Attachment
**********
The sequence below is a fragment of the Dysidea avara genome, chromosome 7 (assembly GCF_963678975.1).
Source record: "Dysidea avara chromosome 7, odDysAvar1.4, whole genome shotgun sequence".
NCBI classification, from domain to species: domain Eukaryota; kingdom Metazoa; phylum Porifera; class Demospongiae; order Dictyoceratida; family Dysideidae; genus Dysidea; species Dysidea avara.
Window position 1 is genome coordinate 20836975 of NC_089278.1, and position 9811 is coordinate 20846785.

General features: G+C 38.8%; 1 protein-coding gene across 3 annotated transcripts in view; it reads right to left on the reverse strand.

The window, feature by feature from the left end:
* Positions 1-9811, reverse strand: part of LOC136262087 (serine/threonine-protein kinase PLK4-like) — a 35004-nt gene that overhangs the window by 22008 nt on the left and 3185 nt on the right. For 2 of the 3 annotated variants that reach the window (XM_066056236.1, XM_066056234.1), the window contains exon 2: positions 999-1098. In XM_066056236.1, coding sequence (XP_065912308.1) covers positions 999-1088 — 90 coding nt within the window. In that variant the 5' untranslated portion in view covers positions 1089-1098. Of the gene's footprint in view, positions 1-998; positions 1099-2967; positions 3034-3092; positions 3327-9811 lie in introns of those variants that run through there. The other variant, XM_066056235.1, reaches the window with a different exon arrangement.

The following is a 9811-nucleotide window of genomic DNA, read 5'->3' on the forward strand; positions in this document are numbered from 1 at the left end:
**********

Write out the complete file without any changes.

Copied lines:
The sequence below is a fragment of the Dysidea avara genome, chromosome 7 (assembly GCF_963678975.1).
Source record: "Dysidea avara chromosome 7, odDysAvar1.4, whole genome shotgun sequence".
NCBI classification, from domain to species: domain Eukaryota; kingdom Metazoa; phylum Porifera; class Demospongiae; order Dictyoceratida; family Dysideidae; genus Dysidea; species Dysidea avara.
Window position 1 is genome coordinate 20836975 of NC_089278.1, and position 9811 is coordinate 20846785.

General features: G+C 38.8%; 1 protein-coding gene across 3 annotated transcripts in view; it reads right to left on the reverse strand.

The window, feature by feature from the left end:
* Positions 1-9811, reverse strand: part of LOC136262087 (serine/threonine-protein kinase PLK4-like) — a 35004-nt gene that overhangs the window by 22008 nt on the left and 3185 nt on the right. For 2 of the 3 annotated variants that reach the window (XM_066056236.1, XM_066056234.1), the window contains exon 2: positions 999-1098. In XM_066056236.1, coding sequence (XP_065912308.1) covers positions 999-1088 — 90 coding nt within the window. In that variant the 5' untranslated portion in view covers positions 1089-1098. Of the gene's footprint in view, positions 1-998; positions 1099-2967; positions 3034-3092; positions 3327-9811 lie in introns of those variants that run through there. The other variant, XM_066056235.1, reaches the window with a different exon arrangement.

The following is a 9811-nucleotide window of genomic DNA, read 5'->3' on the forward strand; positions in this document are numbered from 1 at the left end: